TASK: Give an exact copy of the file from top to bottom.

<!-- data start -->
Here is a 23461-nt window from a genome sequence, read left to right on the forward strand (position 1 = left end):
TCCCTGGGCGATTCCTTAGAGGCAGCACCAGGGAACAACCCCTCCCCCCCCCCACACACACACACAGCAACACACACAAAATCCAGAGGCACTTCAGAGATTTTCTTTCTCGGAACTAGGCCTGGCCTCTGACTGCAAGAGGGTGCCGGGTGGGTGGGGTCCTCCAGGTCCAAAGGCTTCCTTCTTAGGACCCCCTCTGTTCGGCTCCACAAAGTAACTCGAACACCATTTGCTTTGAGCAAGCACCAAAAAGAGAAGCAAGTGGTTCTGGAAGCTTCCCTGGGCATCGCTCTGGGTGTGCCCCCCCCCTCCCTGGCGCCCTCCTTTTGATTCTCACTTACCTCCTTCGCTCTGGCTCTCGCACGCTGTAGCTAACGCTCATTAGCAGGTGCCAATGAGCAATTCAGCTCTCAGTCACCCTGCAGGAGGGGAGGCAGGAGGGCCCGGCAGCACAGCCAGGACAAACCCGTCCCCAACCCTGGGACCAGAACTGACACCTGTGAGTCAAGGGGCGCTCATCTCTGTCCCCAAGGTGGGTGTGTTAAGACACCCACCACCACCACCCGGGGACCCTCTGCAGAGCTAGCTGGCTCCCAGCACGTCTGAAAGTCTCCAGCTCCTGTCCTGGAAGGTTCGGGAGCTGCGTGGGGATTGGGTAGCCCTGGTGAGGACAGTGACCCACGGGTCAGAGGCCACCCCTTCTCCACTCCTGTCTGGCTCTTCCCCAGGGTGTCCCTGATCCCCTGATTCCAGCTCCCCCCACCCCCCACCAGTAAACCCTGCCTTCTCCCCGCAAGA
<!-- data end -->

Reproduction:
Here is a 23461-nt window from a genome sequence, read left to right on the forward strand (position 1 = left end):
TCCCTGGGCGATTCCTTAGAGGCAGCACCAGGGAACAACCCCTCCCCCCCCCCACACACACACACAGCAACACACACAAAATCCAGAGGCACTTCAGAGATTTTCTTTCTCGGAACTAGGCCTGGCCTCTGACTGCAAGAGGGTGCCGGGTGGGTGGGGTCCTCCAGGTCCAAAGGCTTCCTTCTTAGGACCCCCTCTGTTCGGCTCCACAAAGTAACTCGAACACCATTTGCTTTGAGCAAGCACCAAAAAGAGAAGCAAGTGGTTCTGGAAGCTTCCCTGGGCATCGCTCTGGGTGTGCCCCCCCCCTCCCTGGCGCCCTCCTTTTGATTCTCACTTACCTCCTTCGCTCTGGCTCTCGCACGCTGTAGCTAACGCTCATTAGCAGGTGCCAATGAGCAATTCAGCTCTCAGTCACCCTGCAGGAGGGGAGGCAGGAGGGCCCGGCAGCACAGCCAGGACAAACCCGTCCCCAACCCTGGGACCAGAACTGACACCTGTGAGTCAAGGGGCGCTCATCTCTGTCCCCAAGGTGGGTGTGTTAAGACACCCACCACCACCACCCGGGGACCCTCTGCAGAGCTAGCTGGCTCCCAGCACGTCTGAAAGTCTCCAGCTCCTGTCCTGGAAGGTTCGGGAGCTGCGTGGGGATTGGGTAGCCCTGGTGAGGACAGTGACCCACGGGTCAGAGGCCACCCCTTCTCCACTCCTGTCTGGCTCTTCCCCAGGGTGTCCCTGATCCCCTGATTCCAGCTCCCCCCACCCCCCACCAGTAAACCCTGCCTTCTCCCCGCAAGA